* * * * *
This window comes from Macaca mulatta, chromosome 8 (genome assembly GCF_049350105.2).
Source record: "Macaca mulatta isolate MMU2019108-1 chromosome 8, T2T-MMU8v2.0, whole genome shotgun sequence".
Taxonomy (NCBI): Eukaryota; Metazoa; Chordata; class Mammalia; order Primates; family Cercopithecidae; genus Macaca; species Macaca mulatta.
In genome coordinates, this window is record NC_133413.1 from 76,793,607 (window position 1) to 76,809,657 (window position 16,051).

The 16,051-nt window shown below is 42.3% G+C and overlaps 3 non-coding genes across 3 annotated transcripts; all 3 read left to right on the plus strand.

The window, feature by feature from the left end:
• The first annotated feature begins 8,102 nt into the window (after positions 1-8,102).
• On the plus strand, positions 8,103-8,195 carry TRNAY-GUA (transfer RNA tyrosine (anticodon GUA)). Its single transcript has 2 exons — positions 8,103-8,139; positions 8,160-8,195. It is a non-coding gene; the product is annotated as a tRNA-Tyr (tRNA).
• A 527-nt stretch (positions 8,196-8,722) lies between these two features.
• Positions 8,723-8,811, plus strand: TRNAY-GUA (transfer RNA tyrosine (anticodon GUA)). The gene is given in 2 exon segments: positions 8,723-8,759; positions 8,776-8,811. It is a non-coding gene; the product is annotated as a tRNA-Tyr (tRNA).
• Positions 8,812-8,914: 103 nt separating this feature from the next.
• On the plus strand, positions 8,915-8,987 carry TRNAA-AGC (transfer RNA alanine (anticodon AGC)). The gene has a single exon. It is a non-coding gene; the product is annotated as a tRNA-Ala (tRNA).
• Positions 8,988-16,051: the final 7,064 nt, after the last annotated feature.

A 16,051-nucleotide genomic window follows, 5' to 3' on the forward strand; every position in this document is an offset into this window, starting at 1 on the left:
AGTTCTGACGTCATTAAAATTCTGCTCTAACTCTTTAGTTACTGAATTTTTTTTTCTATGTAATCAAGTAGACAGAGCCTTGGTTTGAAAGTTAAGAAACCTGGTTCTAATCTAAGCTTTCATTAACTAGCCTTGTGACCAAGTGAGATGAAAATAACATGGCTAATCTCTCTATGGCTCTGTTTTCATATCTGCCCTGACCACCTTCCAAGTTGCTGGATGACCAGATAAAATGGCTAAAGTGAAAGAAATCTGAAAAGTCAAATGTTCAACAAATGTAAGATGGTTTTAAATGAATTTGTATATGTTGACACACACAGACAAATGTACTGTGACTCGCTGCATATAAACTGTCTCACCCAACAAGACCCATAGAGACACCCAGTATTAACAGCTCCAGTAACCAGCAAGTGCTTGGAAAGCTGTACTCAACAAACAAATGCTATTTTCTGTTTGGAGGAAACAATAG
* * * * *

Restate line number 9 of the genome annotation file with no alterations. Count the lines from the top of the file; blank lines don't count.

• A 527-nt stretch (positions 8,196-8,722) lies between these two features.